If you like ambitious history with economic insights, I would strongly suggest to read Fernand Braudel works. He wrote three fantastic triptychs :

- The Mediterranean: And the Mediterranean World in the Age of Philip II (his thesis)

- Civilization and Capitalism, 15th-18th Century (the best history books I've ever read)

- The Identity of France

"The Coming of the Third Reich" from Richard J. Evans

I read it recently and it did changed the way I look at the politics and government now. It made me fully understand that things like separation/accumulation of powers are really important. As in when activists of all kinds complained about such set-ups before, I treated it only abstract theoretical problems. Not anymore, I see the point now. The Third Reich did not happen overnight as it seemed from high school version of it, it was made possible by thousands tiny steps by varying parties.

There were other things to learn from that book too, but the above was the most important. It is a first part of a trilogy and whole of it is worth reading. That first part was the most eye opening to me through.

Come summer, my recommendation for best book I ever read shifts to Asimov's Foundation series. Light, fast paced, brilliant in the use of sci-fi to raise interesting sociological questions. It makes a great vacation read.

Ask again in four months for the serious stuff...

Disturbing the Universe, by Freeman Dyson. http://www.amazon.com/Disturbing-Universe-Foundation-Science...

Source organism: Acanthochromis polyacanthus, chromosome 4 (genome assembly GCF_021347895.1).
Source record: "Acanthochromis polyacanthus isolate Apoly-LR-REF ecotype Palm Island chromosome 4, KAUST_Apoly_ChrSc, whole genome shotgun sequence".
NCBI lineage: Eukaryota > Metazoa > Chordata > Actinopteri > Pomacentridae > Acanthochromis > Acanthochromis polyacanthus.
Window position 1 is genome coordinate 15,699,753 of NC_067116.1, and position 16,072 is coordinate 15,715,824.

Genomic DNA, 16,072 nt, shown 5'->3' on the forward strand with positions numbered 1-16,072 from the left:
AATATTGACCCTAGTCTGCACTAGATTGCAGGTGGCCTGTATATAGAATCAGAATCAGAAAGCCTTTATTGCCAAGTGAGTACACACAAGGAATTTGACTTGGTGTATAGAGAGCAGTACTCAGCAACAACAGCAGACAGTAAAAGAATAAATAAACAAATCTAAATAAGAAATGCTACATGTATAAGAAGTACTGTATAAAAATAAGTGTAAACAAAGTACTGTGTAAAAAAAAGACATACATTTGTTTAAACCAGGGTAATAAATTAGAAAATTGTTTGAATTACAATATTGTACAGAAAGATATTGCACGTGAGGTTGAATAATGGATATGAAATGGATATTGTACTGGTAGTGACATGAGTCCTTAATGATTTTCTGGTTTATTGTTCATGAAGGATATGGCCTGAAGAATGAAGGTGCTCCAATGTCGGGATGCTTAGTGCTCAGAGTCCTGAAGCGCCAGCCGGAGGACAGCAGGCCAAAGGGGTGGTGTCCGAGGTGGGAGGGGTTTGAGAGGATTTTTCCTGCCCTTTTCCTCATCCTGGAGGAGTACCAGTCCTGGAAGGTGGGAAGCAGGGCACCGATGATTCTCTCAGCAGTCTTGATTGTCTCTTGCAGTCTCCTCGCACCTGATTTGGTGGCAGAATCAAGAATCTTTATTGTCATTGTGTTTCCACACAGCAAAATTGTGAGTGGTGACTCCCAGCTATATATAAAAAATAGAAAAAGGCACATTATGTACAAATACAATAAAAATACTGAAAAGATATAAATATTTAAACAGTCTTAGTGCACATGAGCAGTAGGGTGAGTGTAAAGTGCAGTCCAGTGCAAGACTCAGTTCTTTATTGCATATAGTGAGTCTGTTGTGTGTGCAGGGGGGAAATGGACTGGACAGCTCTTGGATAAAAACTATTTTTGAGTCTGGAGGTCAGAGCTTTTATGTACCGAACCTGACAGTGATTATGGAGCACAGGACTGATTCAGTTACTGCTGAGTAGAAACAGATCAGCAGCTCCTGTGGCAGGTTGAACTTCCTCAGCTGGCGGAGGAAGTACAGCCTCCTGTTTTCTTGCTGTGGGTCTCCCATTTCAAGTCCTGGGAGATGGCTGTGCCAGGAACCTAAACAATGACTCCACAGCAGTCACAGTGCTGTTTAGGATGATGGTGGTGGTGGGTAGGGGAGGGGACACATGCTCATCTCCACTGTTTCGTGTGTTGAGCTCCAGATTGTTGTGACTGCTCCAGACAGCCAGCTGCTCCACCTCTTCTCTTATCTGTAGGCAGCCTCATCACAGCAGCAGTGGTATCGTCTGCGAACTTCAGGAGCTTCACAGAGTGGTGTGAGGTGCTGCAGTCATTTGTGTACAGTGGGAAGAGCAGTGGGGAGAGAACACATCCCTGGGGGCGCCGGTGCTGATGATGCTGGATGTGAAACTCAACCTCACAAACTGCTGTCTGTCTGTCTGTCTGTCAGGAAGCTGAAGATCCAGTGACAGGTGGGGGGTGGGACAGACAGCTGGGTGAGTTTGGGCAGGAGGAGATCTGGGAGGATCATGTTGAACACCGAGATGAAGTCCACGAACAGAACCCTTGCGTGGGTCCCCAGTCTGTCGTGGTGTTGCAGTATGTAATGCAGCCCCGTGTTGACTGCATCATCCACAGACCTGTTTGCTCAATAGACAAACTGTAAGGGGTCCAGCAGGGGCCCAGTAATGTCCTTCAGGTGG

I just finished this: http://www.amazon.com/The-Antidote-Happiness-Positive-Thinki...

I think you will like it. It paints Buddhism and Stoicism in a very pragmatic light.

I second the Discworld recomendation. The series is fantastic. Read everything Pratchett has written, it is worth it.

Also: Ishmael by Daniel Quinn: the only book to truly explain the genesis scripture.

The prophet by Khalil Gibran: One of the most beautiful books I've read.

And please ignore Paulo Coelho books. Paulo Coelho is to Richard Bach what Dan Brown is to Humberto Eco.

I'm currently reading "Godel, Escher, Bach" by Douglas Hofstadter

That's a great book. I've just started reading I Am A Strange Loop by Hofstadter and it's promising.

Also by Hofstadter: Le Ton beau de Marot was a good read.

GEB is the big one, but if you like his style - probably worth checking out some of the others. Best to get print books for this particular author though.

How can there be 71 comments and not one mention of G. K. Chesterton? Go out, right now, and check out The Everlasting Man and Orthodoxy from your local library.

I would also throw out there Shop Class as Soulcraft by Matthew Crawford, as something to inspire makers & engineers without being a technical book. If you like history, David McCullough's biography John Adams is a masterpiece (also see 1776 by the same author).